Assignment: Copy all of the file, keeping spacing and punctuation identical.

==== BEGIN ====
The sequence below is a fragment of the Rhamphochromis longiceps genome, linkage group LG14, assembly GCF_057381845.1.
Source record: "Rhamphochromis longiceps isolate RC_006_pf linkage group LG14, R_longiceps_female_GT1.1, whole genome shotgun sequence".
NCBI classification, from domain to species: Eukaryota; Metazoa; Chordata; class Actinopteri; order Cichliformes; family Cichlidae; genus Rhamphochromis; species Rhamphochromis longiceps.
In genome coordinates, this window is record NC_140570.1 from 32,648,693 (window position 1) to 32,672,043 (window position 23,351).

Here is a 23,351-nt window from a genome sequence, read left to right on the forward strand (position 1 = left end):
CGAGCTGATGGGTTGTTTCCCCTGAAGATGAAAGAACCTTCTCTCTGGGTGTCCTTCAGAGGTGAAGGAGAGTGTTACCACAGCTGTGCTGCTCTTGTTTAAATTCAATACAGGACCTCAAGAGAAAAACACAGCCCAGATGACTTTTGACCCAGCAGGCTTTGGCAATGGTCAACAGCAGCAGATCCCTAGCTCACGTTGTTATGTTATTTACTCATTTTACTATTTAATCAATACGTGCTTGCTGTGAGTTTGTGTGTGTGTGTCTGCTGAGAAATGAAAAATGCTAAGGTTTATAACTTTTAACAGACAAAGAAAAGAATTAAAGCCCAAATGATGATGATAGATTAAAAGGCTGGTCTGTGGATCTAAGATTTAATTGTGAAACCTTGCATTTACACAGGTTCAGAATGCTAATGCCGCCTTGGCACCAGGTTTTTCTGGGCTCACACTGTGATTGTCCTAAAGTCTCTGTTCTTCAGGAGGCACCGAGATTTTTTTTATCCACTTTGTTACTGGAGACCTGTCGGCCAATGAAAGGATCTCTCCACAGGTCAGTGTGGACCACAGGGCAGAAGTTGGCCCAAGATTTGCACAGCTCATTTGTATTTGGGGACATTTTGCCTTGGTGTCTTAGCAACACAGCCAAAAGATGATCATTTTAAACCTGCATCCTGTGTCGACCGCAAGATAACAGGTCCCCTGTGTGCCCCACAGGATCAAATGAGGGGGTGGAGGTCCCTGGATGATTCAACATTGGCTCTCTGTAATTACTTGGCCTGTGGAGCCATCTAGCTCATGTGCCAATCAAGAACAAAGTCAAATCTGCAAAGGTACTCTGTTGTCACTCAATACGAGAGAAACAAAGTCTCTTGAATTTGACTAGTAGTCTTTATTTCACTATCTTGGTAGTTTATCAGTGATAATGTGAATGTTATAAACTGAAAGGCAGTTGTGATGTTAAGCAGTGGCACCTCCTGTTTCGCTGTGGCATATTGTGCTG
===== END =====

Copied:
The sequence below is a fragment of the Rhamphochromis longiceps genome, linkage group LG14, assembly GCF_057381845.1.
Source record: "Rhamphochromis longiceps isolate RC_006_pf linkage group LG14, R_longiceps_female_GT1.1, whole genome shotgun sequence".
NCBI classification, from domain to species: Eukaryota; Metazoa; Chordata; class Actinopteri; order Cichliformes; family Cichlidae; genus Rhamphochromis; species Rhamphochromis longiceps.
In genome coordinates, this window is record NC_140570.1 from 32,648,693 (window position 1) to 32,672,043 (window position 23,351).

Here is a 23,351-nt window from a genome sequence, read left to right on the forward strand (position 1 = left end):
CGAGCTGATGGGTTGTTTCCCCTGAAGATGAAAGAACCTTCTCTCTGGGTGTCCTTCAGAGGTGAAGGAGAGTGTTACCACAGCTGTGCTGCTCTTGTTTAAATTCAATACAGGACCTCAAGAGAAAAACACAGCCCAGATGACTTTTGACCCAGCAGGCTTTGGCAATGGTCAACAGCAGCAGATCCCTAGCTCACGTTGTTATGTTATTTACTCATTTTACTATTTAATCAATACGTGCTTGCTGTGAGTTTGTGTGTGTGTGTCTGCTGAGAAATGAAAAATGCTAAGGTTTATAACTTTTAACAGACAAAGAAAAGAATTAAAGCCCAAATGATGATGATAGATTAAAAGGCTGGTCTGTGGATCTAAGATTTAATTGTGAAACCTTGCATTTACACAGGTTCAGAATGCTAATGCCGCCTTGGCACCAGGTTTTTCTGGGCTCACACTGTGATTGTCCTAAAGTCTCTGTTCTTCAGGAGGCACCGAGATTTTTTTTATCCACTTTGTTACTGGAGACCTGTCGGCCAATGAAAGGATCTCTCCACAGGTCAGTGTGGACCACAGGGCAGAAGTTGGCCCAAGATTTGCACAGCTCATTTGTATTTGGGGACATTTTGCCTTGGTGTCTTAGCAACACAGCCAAAAGATGATCATTTTAAACCTGCATCCTGTGTCGACCGCAAGATAACAGGTCCCCTGTGTGCCCCACAGGATCAAATGAGGGGGTGGAGGTCCCTGGATGATTCAACATTGGCTCTCTGTAATTACTTGGCCTGTGGAGCCATCTAGCTCATGTGCCAATCAAGAACAAAGTCAAATCTGCAAAGGTACTCTGTTGTCACTCAATACGAGAGAAACAAAGTCTCTTGAATTTGACTAGTAGTCTTTATTTCACTATCTTGGTAGTTTATCAGTGATAATGTGAATGTTATAAACTGAAAGGCAGTTGTGATGTTAAGCAGTGGCACCTCCTGTTTCGCTGTGGCATATTGTGCTG